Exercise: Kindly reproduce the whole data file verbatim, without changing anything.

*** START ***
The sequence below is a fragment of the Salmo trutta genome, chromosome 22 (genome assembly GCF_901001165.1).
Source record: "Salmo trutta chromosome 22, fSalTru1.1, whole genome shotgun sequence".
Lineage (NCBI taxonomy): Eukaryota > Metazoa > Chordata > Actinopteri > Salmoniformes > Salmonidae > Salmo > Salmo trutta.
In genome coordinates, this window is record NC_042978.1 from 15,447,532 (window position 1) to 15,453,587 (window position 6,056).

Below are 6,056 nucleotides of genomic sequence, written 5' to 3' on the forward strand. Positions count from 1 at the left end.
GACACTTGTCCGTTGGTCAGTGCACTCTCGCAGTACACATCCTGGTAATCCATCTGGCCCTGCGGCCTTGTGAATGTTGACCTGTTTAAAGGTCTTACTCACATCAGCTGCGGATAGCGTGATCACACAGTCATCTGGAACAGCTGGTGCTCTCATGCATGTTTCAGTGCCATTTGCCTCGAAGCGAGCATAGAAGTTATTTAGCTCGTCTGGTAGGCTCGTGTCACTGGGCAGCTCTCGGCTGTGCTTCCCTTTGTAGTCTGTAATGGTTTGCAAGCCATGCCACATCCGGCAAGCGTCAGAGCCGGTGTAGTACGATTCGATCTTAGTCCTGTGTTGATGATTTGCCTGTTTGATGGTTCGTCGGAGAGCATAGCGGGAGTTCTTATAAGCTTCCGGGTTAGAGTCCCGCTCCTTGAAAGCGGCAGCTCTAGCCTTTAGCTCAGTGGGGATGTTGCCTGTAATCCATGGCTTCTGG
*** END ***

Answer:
The sequence below is a fragment of the Salmo trutta genome, chromosome 22 (genome assembly GCF_901001165.1).
Source record: "Salmo trutta chromosome 22, fSalTru1.1, whole genome shotgun sequence".
Lineage (NCBI taxonomy): Eukaryota > Metazoa > Chordata > Actinopteri > Salmoniformes > Salmonidae > Salmo > Salmo trutta.
In genome coordinates, this window is record NC_042978.1 from 15,447,532 (window position 1) to 15,453,587 (window position 6,056).

Below are 6,056 nucleotides of genomic sequence, written 5' to 3' on the forward strand. Positions count from 1 at the left end.
GACACTTGTCCGTTGGTCAGTGCACTCTCGCAGTACACATCCTGGTAATCCATCTGGCCCTGCGGCCTTGTGAATGTTGACCTGTTTAAAGGTCTTACTCACATCAGCTGCGGATAGCGTGATCACACAGTCATCTGGAACAGCTGGTGCTCTCATGCATGTTTCAGTGCCATTTGCCTCGAAGCGAGCATAGAAGTTATTTAGCTCGTCTGGTAGGCTCGTGTCACTGGGCAGCTCTCGGCTGTGCTTCCCTTTGTAGTCTGTAATGGTTTGCAAGCCATGCCACATCCGGCAAGCGTCAGAGCCGGTGTAGTACGATTCGATCTTAGTCCTGTGTTGATGATTTGCCTGTTTGATGGTTCGTCGGAGAGCATAGCGGGAGTTCTTATAAGCTTCCGGGTTAGAGTCCCGCTCCTTGAAAGCGGCAGCTCTAGCCTTTAGCTCAGTGGGGATGTTGCCTGTAATCCATGGCTTCTGG